Apparel sourcing has been diversifying in recent years, but Hong Kong still holds a unique attraction as a business center in the industry, according to a KPMG China executive at Sourcing Journal’s Global Outlook Conference.
Hong Kong has a number of things going for it, per Anson Bailey, partner and head of consumer and retail, ASPAC, and head of technology, media and telecoms, Hong Kong at KPMG China. First, it is located nearby to mainland China, as well as ASEAN nations. The city has also had a place in the sourcing landscape for decades, with the expertise and know-how that comes along with that. “I’m still very confident about the role for Hong Kong,” Bailey said. “Hong Kong is not just an international trading hub, but it’s also an international finance center, and that’s not going to change.”
According to Bailey, the relocation or diversification of sourcing beyond China has been happening for about a decade, predating the trade war with the U.S. Companies are shopping around to lower production costs, and there is a desire to not have “all of their eggs into one basket.” This trend has accelerated due to the pandemic. Locations in South and Southeast Asia are taking off in manufacturing, but Bailey sees Hong Kong and Singapore remaining the preferred locations for company bases.
Following the pandemic challenges felt by individuals and businesses around the globe, Bailey is bullish about Hong Kong. “We’ve had to become a lot more resilient,” he said. “And I think one of the things about Hong Kong is it does remain a very resilient place to be, and it’s still a very resilient place for business.”
Like the rest of the world, Hong Kong is facing staffing challenges. Bailey attributes part of the talent competition to Gen Z’s desire to have “cool, trendy startups” and build “the next unicorn” rather than join large, established corporations. Digitalization—such as virtual sampling—will allow for more flexibility. “Tech and innovation is going to play a very, very significant role,” he said. “And it’s perhaps going to help us, because this war for talent is not going to go away.”
Beyond being a business hub, Hong Kong and the surrounding area are also a major consumption center. Bailey noted that last year, ASEAN online consumers grew by 100 million.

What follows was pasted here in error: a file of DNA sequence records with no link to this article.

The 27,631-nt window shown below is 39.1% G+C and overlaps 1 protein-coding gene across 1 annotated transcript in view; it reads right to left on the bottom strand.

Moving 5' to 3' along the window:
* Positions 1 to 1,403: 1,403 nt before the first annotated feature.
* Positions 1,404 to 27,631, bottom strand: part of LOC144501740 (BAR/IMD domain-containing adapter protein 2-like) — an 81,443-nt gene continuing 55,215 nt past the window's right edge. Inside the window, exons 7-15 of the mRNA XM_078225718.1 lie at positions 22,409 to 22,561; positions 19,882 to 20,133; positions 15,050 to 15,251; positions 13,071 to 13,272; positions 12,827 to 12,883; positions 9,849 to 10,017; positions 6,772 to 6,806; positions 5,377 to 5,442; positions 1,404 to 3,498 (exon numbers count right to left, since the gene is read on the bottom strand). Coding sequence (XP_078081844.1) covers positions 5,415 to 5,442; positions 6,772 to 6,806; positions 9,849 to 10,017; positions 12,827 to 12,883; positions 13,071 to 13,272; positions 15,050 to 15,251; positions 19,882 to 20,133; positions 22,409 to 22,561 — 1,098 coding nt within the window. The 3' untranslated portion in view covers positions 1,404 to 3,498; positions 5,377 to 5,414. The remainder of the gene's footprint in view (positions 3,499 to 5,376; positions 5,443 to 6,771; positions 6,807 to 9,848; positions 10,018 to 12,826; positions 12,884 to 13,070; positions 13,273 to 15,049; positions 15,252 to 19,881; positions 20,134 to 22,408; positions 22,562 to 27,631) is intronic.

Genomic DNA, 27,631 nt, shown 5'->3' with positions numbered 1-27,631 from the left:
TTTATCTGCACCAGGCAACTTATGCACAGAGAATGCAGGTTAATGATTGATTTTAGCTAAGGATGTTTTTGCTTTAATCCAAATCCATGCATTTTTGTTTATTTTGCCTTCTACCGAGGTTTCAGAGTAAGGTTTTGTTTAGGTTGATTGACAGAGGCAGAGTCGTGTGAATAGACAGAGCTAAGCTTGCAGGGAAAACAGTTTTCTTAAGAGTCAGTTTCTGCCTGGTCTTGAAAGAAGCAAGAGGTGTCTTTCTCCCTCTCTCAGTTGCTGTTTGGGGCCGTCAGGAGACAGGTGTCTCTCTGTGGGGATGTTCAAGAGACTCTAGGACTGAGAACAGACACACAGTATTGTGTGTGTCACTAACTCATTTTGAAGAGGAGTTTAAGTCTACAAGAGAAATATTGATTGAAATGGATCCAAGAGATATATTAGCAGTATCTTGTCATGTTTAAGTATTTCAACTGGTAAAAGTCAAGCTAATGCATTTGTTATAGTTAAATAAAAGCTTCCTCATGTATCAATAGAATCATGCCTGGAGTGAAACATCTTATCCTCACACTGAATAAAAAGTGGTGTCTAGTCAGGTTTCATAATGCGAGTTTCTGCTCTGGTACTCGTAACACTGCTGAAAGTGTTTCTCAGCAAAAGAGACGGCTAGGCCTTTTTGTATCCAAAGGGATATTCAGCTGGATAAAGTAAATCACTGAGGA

There are about 300 million millennial consumers in China, and Gen-Z is an equally large force. In addition to shaping the workplace and showing a change in career preferences, Gen Z is altering consumer expectations, and pushing companies to be more responsible. “The Gen Z consumers are far more tech savvy; they’re far more media savvy,” he said. “And they’re also far more socially aware than at any other point in history.”
Whereas in the past, companies’ CSR efforts may have just been “lip service,” these shoppers expect more. Bailey noted there is now “nowhere to hide,” and Gen Z is watching to make sure they are “walking the talk.”
“More work needs to be done,” Bailey said. “There is, I’d say, a strong intent from the apparel industry, and they are trying to become more transparent, but they also need to catch up.”
Sustainability expectations are also coming from the finance world, and these institutions are taking on an active role in this area. For instance, HSBC launched Serai, a platform that connects apparel suppliers with buyers while also boosting transparency.
“Stakeholders are suddenly realizing ‘We need to be far greener than we were before,” Bailey said. “The banks themselves, the financiers, are starting to say, ‘If you don’t green your supply chains, we’re not going to loan you that money at preferential rates anymore.’”